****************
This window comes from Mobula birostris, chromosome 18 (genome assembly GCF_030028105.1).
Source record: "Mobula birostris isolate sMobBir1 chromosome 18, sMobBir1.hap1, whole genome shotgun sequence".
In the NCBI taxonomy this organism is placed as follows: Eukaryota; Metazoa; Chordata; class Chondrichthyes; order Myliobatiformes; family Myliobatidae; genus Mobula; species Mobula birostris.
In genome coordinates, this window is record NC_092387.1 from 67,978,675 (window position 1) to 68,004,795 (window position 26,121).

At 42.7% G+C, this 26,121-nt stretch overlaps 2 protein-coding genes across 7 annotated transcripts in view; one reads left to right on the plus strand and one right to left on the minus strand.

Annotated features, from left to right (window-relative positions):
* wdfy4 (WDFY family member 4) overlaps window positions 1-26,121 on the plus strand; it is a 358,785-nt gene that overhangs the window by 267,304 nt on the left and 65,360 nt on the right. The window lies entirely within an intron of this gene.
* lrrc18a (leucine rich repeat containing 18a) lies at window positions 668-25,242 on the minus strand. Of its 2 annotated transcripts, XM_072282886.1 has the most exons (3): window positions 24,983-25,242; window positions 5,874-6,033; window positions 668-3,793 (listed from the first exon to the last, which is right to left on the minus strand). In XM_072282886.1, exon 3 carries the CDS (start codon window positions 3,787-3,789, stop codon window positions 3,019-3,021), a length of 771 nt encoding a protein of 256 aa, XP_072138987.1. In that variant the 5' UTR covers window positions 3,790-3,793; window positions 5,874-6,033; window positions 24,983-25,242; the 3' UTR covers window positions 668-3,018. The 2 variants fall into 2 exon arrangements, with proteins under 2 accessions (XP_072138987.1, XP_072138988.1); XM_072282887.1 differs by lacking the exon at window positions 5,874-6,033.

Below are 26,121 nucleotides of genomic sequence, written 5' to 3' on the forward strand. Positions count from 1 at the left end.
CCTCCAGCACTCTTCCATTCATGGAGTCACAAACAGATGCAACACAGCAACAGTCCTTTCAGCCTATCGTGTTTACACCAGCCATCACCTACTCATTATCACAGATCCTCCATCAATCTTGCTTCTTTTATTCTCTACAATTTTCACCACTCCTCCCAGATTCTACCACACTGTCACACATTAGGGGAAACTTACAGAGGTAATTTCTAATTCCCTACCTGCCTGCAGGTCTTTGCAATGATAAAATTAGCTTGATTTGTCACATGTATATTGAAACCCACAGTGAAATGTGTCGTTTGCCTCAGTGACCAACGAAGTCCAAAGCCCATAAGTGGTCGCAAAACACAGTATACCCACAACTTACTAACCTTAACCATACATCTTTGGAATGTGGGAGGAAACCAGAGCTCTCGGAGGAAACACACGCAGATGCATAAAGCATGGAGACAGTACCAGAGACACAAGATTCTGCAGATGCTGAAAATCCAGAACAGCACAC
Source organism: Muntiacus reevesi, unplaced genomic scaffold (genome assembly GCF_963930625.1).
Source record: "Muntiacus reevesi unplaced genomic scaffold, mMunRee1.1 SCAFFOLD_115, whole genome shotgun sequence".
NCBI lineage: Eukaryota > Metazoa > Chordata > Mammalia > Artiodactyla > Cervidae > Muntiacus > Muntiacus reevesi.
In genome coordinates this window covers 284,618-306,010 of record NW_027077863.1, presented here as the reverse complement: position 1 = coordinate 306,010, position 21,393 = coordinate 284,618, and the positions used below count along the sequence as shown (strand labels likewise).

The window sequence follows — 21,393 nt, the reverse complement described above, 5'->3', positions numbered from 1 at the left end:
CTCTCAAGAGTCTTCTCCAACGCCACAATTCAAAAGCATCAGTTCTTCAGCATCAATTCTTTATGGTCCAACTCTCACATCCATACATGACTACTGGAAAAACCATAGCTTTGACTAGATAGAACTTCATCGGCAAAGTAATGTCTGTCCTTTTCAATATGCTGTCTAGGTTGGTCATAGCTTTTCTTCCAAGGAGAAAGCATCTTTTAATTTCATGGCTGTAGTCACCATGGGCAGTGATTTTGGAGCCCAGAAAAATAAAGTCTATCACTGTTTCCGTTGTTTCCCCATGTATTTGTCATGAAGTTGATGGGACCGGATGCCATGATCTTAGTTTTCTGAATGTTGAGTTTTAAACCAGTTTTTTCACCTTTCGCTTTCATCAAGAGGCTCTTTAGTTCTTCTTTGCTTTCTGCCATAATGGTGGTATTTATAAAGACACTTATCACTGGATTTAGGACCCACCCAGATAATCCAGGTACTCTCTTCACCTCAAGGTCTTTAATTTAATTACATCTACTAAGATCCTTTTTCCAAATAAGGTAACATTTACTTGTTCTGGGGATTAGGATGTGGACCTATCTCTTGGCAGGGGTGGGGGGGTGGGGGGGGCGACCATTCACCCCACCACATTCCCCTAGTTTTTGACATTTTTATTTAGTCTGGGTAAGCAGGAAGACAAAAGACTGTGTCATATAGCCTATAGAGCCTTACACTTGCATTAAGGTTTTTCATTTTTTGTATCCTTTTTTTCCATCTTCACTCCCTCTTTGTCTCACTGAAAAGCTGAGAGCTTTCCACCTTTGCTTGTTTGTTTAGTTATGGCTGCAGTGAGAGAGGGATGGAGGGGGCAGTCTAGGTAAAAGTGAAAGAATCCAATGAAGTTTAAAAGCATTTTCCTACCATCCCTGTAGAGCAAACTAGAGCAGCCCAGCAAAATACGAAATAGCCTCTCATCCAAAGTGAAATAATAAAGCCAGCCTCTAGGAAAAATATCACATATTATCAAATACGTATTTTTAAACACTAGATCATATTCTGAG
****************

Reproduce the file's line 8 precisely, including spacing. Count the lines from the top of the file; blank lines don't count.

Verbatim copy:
* lrrc18a (leucine rich repeat containing 18a) lies at window positions 668-25,242 on the minus strand. Of its 2 annotated transcripts, XM_072282886.1 has the most exons (3): window positions 24,983-25,242; window positions 5,874-6,033; window positions 668-3,793 (listed from the first exon to the last, which is right to left on the minus strand). In XM_072282886.1, exon 3 carries the CDS (start codon window positions 3,787-3,789, stop codon window positions 3,019-3,021), a length of 771 nt encoding a protein of 256 aa, XP_072138987.1. In that variant the 5' UTR covers window positions 3,790-3,793; window positions 5,874-6,033; window positions 24,983-25,242; the 3' UTR covers window positions 668-3,018. The 2 variants fall into 2 exon arrangements, with proteins under 2 accessions (XP_072138987.1, XP_072138988.1); XM_072282887.1 differs by lacking the exon at window positions 5,874-6,033.